This Service Causes Sensitive (or Embarrassing) Gmails to Self-Destruct

Dmail / Dmail

Wishing you could take back that typo-riddled email you just sent? There’s an app—or more specifically, a Google Chrome extension—for that.

Gmail already allows some protection from hasty typing via its “Undo send” button. But if that 30-second limit is too short, Dmail is here to the rescue. Emails sent through the service “self-destruct” at a specified time, which makes it the ideal medium for sending sensitive information (mailing addresses, bank information, weepy love letters to your ex—you know, the usual). If a user initially forgoes the timer setting, he or she can still choose to revoke access to a message later.

Dmail, which works even if an email’s recipients don’t have the extension installed, doesn’t physically remove messages from recipients' inboxes. Instead, it serves to encrypt and then decrypt emails on one’s machine.

"An encrypted copy of that email is sent to a datastore controlled by Dmail. The recipient of the email is sent both the location of that datastore, as well as a key to view the decrypted message," Dmail product developer Eric Kuhn told TechCrunch. "Neither Gmail nor Dmail servers ever receive both the decryption key and encrypted message. Only the recipient and sender can read the email legibly."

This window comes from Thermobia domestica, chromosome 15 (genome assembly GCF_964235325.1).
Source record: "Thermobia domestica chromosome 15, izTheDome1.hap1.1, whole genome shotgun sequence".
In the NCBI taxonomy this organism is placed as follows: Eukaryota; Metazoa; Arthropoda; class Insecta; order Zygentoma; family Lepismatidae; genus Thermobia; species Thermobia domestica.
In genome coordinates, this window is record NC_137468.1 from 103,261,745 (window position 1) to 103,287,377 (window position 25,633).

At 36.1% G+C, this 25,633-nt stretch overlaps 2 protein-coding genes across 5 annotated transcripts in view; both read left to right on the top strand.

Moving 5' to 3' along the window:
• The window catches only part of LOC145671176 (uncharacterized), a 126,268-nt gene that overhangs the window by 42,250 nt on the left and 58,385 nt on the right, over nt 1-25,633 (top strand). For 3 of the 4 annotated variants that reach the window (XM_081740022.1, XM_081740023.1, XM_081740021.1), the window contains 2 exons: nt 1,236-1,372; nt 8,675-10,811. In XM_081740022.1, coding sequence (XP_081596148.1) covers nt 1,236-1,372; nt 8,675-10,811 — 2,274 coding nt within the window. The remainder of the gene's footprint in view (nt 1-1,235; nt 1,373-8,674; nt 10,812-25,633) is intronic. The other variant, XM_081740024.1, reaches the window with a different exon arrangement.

There are some drawbacks to the Dmail experience. Namely, that whoever you regret emailing will still see that he or she has gotten a message from you. In the original message’s place is a warning that “This message has been destroyed and is no longer available.”

From there, of course, it’s up to you to figure out a cover story. Which is a small price to pay if it means avoiding major awkwardness later.

[h/t The Verge]